apothecary jar terrariums he posted recently. If you want to make one yourself, have a look at the tips he shared with us.
Stephen and a few friends created these together on a weekend in the Catskills. It's actually such a great idea for a little party, even if you don't have a woodland retreat of your own; invite friends to bring their own lidded jars, collect cuttings from your garden (or even from a hike through a local park), and provide supplies for everyone to assemble their terrariums.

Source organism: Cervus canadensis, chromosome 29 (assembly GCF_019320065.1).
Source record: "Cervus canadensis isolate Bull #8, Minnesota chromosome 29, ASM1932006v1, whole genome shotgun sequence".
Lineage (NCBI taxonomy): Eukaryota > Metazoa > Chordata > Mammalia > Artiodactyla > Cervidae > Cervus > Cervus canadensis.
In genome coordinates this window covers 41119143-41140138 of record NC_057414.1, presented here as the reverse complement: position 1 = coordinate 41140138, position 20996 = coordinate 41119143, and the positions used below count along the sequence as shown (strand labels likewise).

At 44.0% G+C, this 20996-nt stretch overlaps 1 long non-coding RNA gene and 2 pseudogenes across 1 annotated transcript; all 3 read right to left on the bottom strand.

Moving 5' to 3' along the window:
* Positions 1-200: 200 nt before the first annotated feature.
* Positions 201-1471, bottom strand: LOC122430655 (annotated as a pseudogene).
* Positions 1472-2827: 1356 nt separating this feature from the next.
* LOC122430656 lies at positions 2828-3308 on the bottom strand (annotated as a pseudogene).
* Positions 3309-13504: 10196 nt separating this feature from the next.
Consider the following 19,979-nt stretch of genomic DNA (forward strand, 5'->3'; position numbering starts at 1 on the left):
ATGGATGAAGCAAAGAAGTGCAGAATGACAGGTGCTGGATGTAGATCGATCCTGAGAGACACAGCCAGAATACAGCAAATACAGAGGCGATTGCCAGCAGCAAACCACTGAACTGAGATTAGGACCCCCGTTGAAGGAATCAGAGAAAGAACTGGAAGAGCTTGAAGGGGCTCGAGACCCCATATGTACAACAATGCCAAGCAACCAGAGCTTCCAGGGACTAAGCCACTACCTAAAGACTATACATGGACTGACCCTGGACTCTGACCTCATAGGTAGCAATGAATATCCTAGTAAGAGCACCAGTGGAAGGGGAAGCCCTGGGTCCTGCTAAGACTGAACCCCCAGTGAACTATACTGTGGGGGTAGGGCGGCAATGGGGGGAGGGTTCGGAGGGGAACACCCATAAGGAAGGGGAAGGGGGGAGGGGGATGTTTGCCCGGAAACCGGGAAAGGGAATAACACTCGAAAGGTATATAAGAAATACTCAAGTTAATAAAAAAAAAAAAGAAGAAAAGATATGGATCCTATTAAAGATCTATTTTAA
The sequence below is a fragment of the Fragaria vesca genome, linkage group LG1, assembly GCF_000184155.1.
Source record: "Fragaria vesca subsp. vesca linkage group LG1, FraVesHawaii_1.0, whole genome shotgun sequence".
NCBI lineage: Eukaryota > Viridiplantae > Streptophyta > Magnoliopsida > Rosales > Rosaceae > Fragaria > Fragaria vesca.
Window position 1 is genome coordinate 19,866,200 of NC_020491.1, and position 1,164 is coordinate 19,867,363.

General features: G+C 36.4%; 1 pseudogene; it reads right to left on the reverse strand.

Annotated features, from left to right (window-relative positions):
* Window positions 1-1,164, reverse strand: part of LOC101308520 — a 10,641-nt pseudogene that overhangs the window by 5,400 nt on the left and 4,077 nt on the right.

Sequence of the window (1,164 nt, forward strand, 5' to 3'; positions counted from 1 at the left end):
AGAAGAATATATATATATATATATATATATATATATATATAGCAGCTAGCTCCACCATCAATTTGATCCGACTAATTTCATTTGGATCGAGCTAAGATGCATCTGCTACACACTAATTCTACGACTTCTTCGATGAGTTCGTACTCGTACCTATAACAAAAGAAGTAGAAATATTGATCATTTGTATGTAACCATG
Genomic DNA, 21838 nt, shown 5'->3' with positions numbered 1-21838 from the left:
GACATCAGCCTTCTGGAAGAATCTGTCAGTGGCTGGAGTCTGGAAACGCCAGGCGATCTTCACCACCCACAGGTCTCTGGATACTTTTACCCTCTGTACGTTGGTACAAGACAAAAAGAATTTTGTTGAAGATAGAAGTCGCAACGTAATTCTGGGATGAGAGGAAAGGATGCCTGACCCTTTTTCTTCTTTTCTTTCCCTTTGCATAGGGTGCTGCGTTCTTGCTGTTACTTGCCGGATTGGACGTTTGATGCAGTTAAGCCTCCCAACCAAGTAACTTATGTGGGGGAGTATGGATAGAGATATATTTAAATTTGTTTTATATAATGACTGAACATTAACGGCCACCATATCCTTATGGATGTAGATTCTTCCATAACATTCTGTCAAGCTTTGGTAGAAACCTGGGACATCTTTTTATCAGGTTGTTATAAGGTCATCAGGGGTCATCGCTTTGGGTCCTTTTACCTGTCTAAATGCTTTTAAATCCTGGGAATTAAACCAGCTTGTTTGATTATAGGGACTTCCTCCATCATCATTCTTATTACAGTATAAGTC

This lovely landscape was created by the artist Johanna Burke. Mushrooms won't last forever, of course, in a terrarium, but they sure are cute!According to Stephen, all you'll need is a bit of charcoal (available at nurseries), which helps with drainage and absorption of odors, then some potting soil, some moss, and any plants and other found items you want to include. He suggests making a 1/4-to-1/2-inch layer of the charcoal, then a layer of soil on top. You can add a bit of water at first to moisten the soil, but afterwards water only very rarely, because an enclosed terrarium creates its own internal ecosystem. Just keep your terrarium out of direct sunlight so it doesn't dry out. Stephen says he gives his own terrariums about a 1/2 cup of water every couple of months (and the amount you actually need will depend on the size of your jars and how dry it is in your home); he also recommends some occasional "editing," to replace plants that aren't thriving or remove plants that are getting too big and taking over the space. To see more of what Stephen is up to, check out his lovely blog. (Images: Stephen Orr)